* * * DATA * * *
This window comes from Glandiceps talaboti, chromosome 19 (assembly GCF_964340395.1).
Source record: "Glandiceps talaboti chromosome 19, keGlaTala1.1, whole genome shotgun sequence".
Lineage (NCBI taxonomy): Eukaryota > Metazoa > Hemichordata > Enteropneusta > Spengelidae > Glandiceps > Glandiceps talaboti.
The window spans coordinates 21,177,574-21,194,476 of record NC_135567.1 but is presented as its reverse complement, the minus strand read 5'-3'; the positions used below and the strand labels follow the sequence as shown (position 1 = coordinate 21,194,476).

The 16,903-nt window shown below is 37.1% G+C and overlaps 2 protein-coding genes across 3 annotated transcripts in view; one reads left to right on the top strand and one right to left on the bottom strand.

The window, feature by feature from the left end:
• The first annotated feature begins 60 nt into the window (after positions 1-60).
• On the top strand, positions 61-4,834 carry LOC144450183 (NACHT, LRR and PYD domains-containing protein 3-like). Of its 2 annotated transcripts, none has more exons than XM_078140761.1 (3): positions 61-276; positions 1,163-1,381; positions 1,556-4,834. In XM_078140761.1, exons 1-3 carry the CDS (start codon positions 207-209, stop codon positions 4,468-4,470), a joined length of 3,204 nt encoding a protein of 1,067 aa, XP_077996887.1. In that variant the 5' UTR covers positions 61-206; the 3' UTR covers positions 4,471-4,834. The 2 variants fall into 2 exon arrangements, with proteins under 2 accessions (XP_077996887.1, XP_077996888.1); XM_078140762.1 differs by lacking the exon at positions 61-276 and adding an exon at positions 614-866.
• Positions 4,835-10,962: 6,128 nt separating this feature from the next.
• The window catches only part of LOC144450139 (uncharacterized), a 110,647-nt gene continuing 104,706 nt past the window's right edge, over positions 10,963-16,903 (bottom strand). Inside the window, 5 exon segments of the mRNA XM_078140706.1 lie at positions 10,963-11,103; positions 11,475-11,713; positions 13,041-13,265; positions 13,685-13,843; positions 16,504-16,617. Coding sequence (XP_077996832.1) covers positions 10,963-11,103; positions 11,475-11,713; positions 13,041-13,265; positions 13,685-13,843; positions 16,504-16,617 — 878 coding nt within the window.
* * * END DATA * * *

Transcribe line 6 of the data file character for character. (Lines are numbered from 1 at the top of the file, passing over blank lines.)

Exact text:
The window, feature by feature from the left end: